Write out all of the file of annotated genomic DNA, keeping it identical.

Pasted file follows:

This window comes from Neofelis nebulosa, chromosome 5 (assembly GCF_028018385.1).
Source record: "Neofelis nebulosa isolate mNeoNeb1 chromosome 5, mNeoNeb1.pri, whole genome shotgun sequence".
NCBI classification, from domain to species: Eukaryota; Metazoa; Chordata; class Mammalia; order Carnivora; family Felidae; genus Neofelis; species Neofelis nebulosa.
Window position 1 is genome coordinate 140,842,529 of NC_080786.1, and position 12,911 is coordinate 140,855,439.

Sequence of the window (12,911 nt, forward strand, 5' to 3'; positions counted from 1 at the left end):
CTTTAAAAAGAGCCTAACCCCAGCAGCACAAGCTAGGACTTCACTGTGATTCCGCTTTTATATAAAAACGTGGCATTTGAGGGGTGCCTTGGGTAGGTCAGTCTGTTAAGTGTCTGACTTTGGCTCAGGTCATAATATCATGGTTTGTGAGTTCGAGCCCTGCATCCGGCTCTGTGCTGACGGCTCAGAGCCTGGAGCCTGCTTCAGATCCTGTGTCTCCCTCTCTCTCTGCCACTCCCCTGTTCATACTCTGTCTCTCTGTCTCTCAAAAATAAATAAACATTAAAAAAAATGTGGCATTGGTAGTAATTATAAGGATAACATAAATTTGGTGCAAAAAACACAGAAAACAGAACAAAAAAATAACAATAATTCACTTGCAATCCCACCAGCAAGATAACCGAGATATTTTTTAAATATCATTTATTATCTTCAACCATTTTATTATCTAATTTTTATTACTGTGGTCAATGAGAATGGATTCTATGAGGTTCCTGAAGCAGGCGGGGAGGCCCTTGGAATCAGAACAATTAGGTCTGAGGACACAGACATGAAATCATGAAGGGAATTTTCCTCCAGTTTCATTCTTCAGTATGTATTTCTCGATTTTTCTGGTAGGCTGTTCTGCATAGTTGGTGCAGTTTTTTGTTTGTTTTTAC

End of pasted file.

This window comes from Neofelis nebulosa, chromosome 5 (assembly GCF_028018385.1).
Source record: "Neofelis nebulosa isolate mNeoNeb1 chromosome 5, mNeoNeb1.pri, whole genome shotgun sequence".
NCBI classification, from domain to species: Eukaryota; Metazoa; Chordata; class Mammalia; order Carnivora; family Felidae; genus Neofelis; species Neofelis nebulosa.
Window position 1 is genome coordinate 140,842,529 of NC_080786.1, and position 12,911 is coordinate 140,855,439.

Sequence of the window (12,911 nt, forward strand, 5' to 3'; positions counted from 1 at the left end):
CTTTAAAAAGAGCCTAACCCCAGCAGCACAAGCTAGGACTTCACTGTGATTCCGCTTTTATATAAAAACGTGGCATTTGAGGGGTGCCTTGGGTAGGTCAGTCTGTTAAGTGTCTGACTTTGGCTCAGGTCATAATATCATGGTTTGTGAGTTCGAGCCCTGCATCCGGCTCTGTGCTGACGGCTCAGAGCCTGGAGCCTGCTTCAGATCCTGTGTCTCCCTCTCTCTCTGCCACTCCCCTGTTCATACTCTGTCTCTCTGTCTCTCAAAAATAAATAAACATTAAAAAAAATGTGGCATTGGTAGTAATTATAAGGATAACATAAATTTGGTGCAAAAAACACAGAAAACAGAACAAAAAAATAACAATAATTCACTTGCAATCCCACCAGCAAGATAACCGAGATATTTTTTAAATATCATTTATTATCTTCAACCATTTTATTATCTAATTTTTATTACTGTGGTCAATGAGAATGGATTCTATGAGGTTCCTGAAGCAGGCGGGGAGGCCCTTGGAATCAGAACAATTAGGTCTGAGGACACAGACATGAAATCATGAAGGGAATTTTCCTCCAGTTTCATTCTTCAGTATGTATTTCTCGATTTTTCTGGTAGGCTGTTCTGCATAGTTGGTGCAGTTTTTTGTTTGTTTTTAC